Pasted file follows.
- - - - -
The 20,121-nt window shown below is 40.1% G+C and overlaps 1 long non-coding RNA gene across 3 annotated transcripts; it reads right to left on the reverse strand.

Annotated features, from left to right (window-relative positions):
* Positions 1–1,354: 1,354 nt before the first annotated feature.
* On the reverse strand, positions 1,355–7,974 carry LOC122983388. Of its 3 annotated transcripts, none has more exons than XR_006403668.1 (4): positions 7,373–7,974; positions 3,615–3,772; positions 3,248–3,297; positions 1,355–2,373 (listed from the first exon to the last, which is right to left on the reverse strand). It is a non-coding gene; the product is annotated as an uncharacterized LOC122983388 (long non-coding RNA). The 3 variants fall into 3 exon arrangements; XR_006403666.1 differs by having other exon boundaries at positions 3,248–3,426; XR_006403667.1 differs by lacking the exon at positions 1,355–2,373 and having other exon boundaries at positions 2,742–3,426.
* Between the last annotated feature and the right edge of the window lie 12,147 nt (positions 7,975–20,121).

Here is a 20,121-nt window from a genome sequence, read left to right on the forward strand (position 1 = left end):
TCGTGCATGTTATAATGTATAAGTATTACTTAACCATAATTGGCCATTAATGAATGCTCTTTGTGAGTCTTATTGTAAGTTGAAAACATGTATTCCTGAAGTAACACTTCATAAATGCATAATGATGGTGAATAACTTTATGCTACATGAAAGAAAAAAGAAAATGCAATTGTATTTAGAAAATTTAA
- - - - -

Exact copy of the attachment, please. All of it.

The 20,121-nt window shown below is 40.1% G+C and overlaps 1 long non-coding RNA gene across 3 annotated transcripts; it reads right to left on the reverse strand.

Annotated features, from left to right (window-relative positions):
* Positions 1–1,354: 1,354 nt before the first annotated feature.
* On the reverse strand, positions 1,355–7,974 carry LOC122983388. Of its 3 annotated transcripts, none has more exons than XR_006403668.1 (4): positions 7,373–7,974; positions 3,615–3,772; positions 3,248–3,297; positions 1,355–2,373 (listed from the first exon to the last, which is right to left on the reverse strand). It is a non-coding gene; the product is annotated as an uncharacterized LOC122983388 (long non-coding RNA). The 3 variants fall into 3 exon arrangements; XR_006403666.1 differs by having other exon boundaries at positions 3,248–3,426; XR_006403667.1 differs by lacking the exon at positions 1,355–2,373 and having other exon boundaries at positions 2,742–3,426.
* Between the last annotated feature and the right edge of the window lie 12,147 nt (positions 7,975–20,121).

Here is a 20,121-nt window from a genome sequence, read left to right on the forward strand (position 1 = left end):
TCGTGCATGTTATAATGTATAAGTATTACTTAACCATAATTGGCCATTAATGAATGCTCTTTGTGAGTCTTATTGTAAGTTGAAAACATGTATTCCTGAAGTAACACTTCATAAATGCATAATGATGGTGAATAACTTTATGCTACATGAAAGAAAAAAGAAAATGCAATTGTATTTAGAAAATTTAA